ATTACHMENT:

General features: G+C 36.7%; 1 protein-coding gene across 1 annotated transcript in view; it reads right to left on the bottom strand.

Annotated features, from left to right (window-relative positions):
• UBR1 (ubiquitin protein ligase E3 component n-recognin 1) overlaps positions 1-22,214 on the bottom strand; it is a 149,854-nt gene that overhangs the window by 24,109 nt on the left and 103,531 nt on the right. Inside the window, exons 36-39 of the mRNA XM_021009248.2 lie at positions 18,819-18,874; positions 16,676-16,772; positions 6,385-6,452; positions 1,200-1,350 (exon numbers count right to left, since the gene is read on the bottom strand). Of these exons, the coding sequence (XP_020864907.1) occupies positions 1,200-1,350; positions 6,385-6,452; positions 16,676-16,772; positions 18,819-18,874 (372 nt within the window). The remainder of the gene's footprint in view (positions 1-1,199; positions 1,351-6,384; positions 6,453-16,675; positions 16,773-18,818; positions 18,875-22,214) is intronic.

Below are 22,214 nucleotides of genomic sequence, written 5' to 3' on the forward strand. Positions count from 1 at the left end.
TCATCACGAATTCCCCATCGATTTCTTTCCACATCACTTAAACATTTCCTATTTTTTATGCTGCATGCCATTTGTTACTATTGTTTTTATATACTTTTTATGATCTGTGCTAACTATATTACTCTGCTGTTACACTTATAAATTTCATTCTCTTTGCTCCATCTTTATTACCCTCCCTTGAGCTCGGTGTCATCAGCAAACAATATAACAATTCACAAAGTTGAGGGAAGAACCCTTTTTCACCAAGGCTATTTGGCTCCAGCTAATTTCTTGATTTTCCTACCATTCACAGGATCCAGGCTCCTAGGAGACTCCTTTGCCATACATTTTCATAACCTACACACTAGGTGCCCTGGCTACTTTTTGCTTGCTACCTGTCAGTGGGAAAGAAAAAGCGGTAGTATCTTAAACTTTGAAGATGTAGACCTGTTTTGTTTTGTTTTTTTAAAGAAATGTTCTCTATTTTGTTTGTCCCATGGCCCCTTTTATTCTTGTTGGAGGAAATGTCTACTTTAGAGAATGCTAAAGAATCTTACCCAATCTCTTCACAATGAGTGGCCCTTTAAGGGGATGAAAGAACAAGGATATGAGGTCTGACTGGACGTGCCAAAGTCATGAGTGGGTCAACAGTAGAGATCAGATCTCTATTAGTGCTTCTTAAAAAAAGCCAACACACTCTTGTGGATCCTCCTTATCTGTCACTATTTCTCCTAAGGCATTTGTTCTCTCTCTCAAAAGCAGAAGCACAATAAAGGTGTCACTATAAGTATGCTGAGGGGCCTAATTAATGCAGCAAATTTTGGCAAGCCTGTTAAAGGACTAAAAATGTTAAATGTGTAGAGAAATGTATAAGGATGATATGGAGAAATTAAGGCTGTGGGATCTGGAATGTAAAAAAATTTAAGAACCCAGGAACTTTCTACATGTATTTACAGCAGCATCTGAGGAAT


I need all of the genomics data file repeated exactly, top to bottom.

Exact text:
General features: G+C 36.7%; 1 protein-coding gene across 1 annotated transcript in view; it reads right to left on the bottom strand.

Annotated features, from left to right (window-relative positions):
• UBR1 (ubiquitin protein ligase E3 component n-recognin 1) overlaps positions 1-22,214 on the bottom strand; it is a 149,854-nt gene that overhangs the window by 24,109 nt on the left and 103,531 nt on the right. Inside the window, exons 36-39 of the mRNA XM_021009248.2 lie at positions 18,819-18,874; positions 16,676-16,772; positions 6,385-6,452; positions 1,200-1,350 (exon numbers count right to left, since the gene is read on the bottom strand). Of these exons, the coding sequence (XP_020864907.1) occupies positions 1,200-1,350; positions 6,385-6,452; positions 16,676-16,772; positions 18,819-18,874 (372 nt within the window). The remainder of the gene's footprint in view (positions 1-1,199; positions 1,351-6,384; positions 6,453-16,675; positions 16,773-18,818; positions 18,875-22,214) is intronic.

Below are 22,214 nucleotides of genomic sequence, written 5' to 3' on the forward strand. Positions count from 1 at the left end.
TCATCACGAATTCCCCATCGATTTCTTTCCACATCACTTAAACATTTCCTATTTTTTATGCTGCATGCCATTTGTTACTATTGTTTTTATATACTTTTTATGATCTGTGCTAACTATATTACTCTGCTGTTACACTTATAAATTTCATTCTCTTTGCTCCATCTTTATTACCCTCCCTTGAGCTCGGTGTCATCAGCAAACAATATAACAATTCACAAAGTTGAGGGAAGAACCCTTTTTCACCAAGGCTATTTGGCTCCAGCTAATTTCTTGATTTTCCTACCATTCACAGGATCCAGGCTCCTAGGAGACTCCTTTGCCATACATTTTCATAACCTACACACTAGGTGCCCTGGCTACTTTTTGCTTGCTACCTGTCAGTGGGAAAGAAAAAGCGGTAGTATCTTAAACTTTGAAGATGTAGACCTGTTTTGTTTTGTTTTTTTAAAGAAATGTTCTCTATTTTGTTTGTCCCATGGCCCCTTTTATTCTTGTTGGAGGAAATGTCTACTTTAGAGAATGCTAAAGAATCTTACCCAATCTCTTCACAATGAGTGGCCCTTTAAGGGGATGAAAGAACAAGGATATGAGGTCTGACTGGACGTGCCAAAGTCATGAGTGGGTCAACAGTAGAGATCAGATCTCTATTAGTGCTTCTTAAAAAAAGCCAACACACTCTTGTGGATCCTCCTTATCTGTCACTATTTCTCCTAAGGCATTTGTTCTCTCTCTCAAAAGCAGAAGCACAATAAAGGTGTCACTATAAGTATGCTGAGGGGCCTAATTAATGCAGCAAATTTTGGCAAGCCTGTTAAAGGACTAAAAATGTTAAATGTGTAGAGAAATGTATAAGGATGATATGGAGAAATTAAGGCTGTGGGATCTGGAATGTAAAAAAATTTAAGAACCCAGGAACTTTCTACATGTATTTACAGCAGCATCTGAGGAAT